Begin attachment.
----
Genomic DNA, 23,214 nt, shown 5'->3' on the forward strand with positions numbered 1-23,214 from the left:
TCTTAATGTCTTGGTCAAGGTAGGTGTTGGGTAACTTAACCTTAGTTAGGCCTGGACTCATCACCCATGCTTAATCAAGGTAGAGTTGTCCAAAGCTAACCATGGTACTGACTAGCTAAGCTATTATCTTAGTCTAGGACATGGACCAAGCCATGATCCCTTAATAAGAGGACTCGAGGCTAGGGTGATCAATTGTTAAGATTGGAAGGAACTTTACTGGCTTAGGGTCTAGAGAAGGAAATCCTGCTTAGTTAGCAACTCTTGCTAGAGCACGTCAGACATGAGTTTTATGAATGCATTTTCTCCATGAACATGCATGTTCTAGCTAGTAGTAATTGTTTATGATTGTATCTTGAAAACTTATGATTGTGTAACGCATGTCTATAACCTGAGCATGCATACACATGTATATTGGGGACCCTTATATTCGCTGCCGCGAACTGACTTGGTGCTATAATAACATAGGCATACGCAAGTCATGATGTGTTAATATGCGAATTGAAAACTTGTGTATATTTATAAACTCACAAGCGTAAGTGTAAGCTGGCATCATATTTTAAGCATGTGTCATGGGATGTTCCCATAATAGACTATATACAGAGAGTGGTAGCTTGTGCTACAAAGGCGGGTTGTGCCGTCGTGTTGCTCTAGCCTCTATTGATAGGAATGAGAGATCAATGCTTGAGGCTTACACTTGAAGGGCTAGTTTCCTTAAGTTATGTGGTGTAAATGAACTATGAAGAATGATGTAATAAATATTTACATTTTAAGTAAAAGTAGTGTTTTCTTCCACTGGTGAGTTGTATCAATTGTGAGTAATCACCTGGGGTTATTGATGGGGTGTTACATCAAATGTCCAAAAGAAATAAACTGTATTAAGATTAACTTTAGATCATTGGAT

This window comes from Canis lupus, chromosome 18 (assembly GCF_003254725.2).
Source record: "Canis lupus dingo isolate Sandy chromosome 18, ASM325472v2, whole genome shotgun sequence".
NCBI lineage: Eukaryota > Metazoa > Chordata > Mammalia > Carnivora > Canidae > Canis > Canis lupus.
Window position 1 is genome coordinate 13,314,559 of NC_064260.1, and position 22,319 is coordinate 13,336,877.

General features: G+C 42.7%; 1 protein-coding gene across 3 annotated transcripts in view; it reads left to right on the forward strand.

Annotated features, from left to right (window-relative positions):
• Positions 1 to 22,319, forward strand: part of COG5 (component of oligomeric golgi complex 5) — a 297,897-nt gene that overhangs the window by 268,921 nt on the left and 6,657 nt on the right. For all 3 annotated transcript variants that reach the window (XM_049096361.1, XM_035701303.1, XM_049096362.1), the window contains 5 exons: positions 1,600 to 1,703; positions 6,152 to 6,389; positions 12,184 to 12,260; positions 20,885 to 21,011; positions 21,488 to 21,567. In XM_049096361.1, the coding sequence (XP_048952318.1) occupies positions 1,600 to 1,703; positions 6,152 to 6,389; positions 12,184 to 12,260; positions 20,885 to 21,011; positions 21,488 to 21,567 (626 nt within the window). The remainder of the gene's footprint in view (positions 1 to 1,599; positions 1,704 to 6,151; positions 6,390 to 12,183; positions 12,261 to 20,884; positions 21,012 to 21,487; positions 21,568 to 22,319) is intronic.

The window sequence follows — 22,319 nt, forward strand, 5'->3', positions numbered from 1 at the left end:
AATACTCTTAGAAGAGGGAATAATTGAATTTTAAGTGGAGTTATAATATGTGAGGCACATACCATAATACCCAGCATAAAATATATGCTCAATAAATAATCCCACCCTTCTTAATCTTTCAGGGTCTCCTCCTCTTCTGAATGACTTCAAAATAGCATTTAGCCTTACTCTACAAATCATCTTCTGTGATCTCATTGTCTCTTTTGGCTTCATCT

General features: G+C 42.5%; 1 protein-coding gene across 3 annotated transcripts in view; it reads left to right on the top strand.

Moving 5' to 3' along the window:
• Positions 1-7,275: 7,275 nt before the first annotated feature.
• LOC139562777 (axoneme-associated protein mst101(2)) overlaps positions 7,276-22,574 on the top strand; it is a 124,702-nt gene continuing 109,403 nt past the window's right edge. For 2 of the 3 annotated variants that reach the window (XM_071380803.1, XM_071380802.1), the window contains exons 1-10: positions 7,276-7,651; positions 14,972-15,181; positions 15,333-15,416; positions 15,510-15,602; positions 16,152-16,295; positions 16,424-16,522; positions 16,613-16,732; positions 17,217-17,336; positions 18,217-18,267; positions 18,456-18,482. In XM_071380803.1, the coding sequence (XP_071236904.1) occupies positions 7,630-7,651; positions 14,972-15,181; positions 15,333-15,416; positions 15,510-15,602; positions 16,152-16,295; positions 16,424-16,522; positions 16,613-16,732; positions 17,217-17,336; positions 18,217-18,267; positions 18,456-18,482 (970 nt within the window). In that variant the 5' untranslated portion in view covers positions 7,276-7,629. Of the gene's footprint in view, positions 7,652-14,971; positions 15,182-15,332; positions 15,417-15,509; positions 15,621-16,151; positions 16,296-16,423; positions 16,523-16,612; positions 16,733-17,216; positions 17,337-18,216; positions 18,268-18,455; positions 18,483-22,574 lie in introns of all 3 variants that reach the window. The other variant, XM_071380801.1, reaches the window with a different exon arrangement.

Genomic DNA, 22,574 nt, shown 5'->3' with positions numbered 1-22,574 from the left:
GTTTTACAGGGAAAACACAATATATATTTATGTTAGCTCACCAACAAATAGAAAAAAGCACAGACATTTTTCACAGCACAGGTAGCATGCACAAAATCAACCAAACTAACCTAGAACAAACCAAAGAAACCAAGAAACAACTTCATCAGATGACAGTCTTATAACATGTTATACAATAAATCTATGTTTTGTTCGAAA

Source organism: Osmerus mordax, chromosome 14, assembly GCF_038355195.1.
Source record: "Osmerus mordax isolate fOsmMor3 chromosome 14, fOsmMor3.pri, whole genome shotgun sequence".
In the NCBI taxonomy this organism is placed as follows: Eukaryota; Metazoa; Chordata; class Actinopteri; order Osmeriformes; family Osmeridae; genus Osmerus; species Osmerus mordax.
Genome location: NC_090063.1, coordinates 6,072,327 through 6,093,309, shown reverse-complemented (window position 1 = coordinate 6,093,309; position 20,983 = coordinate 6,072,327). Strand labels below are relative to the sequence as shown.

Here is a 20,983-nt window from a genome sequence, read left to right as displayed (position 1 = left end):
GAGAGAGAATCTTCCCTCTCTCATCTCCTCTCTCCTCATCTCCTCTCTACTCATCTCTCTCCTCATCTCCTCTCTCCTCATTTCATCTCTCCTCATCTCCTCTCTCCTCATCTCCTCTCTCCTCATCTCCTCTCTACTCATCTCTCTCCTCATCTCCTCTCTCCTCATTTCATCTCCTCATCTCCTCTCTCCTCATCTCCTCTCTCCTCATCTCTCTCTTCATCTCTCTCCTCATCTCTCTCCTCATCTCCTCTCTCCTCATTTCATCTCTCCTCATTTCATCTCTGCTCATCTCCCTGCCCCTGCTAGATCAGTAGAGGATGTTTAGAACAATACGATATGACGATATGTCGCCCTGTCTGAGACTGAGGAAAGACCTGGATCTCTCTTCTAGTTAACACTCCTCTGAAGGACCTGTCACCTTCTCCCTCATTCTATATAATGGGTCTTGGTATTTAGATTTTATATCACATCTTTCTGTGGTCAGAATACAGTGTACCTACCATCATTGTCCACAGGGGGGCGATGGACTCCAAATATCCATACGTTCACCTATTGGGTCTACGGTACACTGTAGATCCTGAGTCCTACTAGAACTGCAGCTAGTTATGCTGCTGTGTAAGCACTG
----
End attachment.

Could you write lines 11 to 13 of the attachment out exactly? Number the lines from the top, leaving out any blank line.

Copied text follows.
AATACTCTTAGAAGAGGGAATAATTGAATTTTAAGTGGAGTTATAATATGTGAGGCACATACCATAATACCCAGCATAAAATATATGCTCAATAAATAATCCCACCCTTCTTAATCTTTCAGGGTCTCCTCCTCTTCTGAATGACTTCAAAATAGCATTTAGCCTTACTCTACAAATCATCTTCTGTGATCTCATTGTCTCTTTTGGCTTCATCT

General features: G+C 42.5%; 1 protein-coding gene across 3 annotated transcripts in view; it reads left to right on the top strand.

Moving 5' to 3' along the window: